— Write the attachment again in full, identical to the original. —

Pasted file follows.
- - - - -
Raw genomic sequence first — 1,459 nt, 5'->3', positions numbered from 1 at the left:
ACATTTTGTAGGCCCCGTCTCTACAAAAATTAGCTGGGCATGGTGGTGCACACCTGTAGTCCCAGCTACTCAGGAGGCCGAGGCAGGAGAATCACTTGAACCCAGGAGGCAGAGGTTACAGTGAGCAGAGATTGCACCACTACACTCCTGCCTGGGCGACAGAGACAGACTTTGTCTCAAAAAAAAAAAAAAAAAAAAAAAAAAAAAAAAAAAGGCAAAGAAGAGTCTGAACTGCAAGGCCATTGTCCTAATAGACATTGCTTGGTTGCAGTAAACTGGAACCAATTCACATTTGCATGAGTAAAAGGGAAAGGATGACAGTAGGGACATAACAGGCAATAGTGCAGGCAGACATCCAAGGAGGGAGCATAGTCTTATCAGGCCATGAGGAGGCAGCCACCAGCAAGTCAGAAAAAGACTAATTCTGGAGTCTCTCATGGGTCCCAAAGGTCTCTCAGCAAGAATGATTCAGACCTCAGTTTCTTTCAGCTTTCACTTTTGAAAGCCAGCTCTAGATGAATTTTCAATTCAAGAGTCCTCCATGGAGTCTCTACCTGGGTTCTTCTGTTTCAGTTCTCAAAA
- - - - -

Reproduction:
Raw genomic sequence first — 1,459 nt, 5'->3', positions numbered from 1 at the left:
ACATTTTGTAGGCCCCGTCTCTACAAAAATTAGCTGGGCATGGTGGTGCACACCTGTAGTCCCAGCTACTCAGGAGGCCGAGGCAGGAGAATCACTTGAACCCAGGAGGCAGAGGTTACAGTGAGCAGAGATTGCACCACTACACTCCTGCCTGGGCGACAGAGACAGACTTTGTCTCAAAAAAAAAAAAAAAAAAAAAAAAAAAAAAAAAAAGGCAAAGAAGAGTCTGAACTGCAAGGCCATTGTCCTAATAGACATTGCTTGGTTGCAGTAAACTGGAACCAATTCACATTTGCATGAGTAAAAGGGAAAGGATGACAGTAGGGACATAACAGGCAATAGTGCAGGCAGACATCCAAGGAGGGAGCATAGTCTTATCAGGCCATGAGGAGGCAGCCACCAGCAAGTCAGAAAAAGACTAATTCTGGAGTCTCTCATGGGTCCCAAAGGTCTCTCAGCAAGAATGATTCAGACCTCAGTTTCTTTCAGCTTTCACTTTTGAAAGCCAGCTCTAGATGAATTTTCAATTCAAGAGTCCTCCATGGAGTCTCTACCTGGGTTCTTCTGTTTCAGTTCTCAAAA